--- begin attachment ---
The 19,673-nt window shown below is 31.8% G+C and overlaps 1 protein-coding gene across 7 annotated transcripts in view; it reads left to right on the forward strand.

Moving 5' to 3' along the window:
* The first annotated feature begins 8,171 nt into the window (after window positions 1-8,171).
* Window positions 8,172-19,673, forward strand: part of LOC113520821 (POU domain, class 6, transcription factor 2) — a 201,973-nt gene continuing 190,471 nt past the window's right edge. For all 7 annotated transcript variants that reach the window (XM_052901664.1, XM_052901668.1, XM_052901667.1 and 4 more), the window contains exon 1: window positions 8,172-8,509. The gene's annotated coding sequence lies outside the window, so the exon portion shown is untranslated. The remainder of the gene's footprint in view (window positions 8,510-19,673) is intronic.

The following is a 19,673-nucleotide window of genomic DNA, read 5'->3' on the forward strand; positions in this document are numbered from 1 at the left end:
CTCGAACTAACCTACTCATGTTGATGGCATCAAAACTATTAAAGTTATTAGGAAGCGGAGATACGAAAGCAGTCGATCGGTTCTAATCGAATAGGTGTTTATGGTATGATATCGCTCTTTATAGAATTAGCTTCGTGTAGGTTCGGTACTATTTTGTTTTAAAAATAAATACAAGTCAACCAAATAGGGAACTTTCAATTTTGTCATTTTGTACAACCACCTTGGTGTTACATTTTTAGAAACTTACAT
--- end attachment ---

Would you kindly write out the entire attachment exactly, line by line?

The 19,673-nt window shown below is 31.8% G+C and overlaps 1 protein-coding gene across 7 annotated transcripts in view; it reads left to right on the forward strand.

Moving 5' to 3' along the window:
* The first annotated feature begins 8,171 nt into the window (after window positions 1-8,171).
* Window positions 8,172-19,673, forward strand: part of LOC113520821 (POU domain, class 6, transcription factor 2) — a 201,973-nt gene continuing 190,471 nt past the window's right edge. For all 7 annotated transcript variants that reach the window (XM_052901664.1, XM_052901668.1, XM_052901667.1 and 4 more), the window contains exon 1: window positions 8,172-8,509. The gene's annotated coding sequence lies outside the window, so the exon portion shown is untranslated. The remainder of the gene's footprint in view (window positions 8,510-19,673) is intronic.

The following is a 19,673-nucleotide window of genomic DNA, read 5'->3' on the forward strand; positions in this document are numbered from 1 at the left end:
CTCGAACTAACCTACTCATGTTGATGGCATCAAAACTATTAAAGTTATTAGGAAGCGGAGATACGAAAGCAGTCGATCGGTTCTAATCGAATAGGTGTTTATGGTATGATATCGCTCTTTATAGAATTAGCTTCGTGTAGGTTCGGTACTATTTTGTTTTAAAAATAAATACAAGTCAACCAAATAGGGAACTTTCAATTTTGTCATTTTGTACAACCACCTTGGTGTTACATTTTTAGAAACTTACAT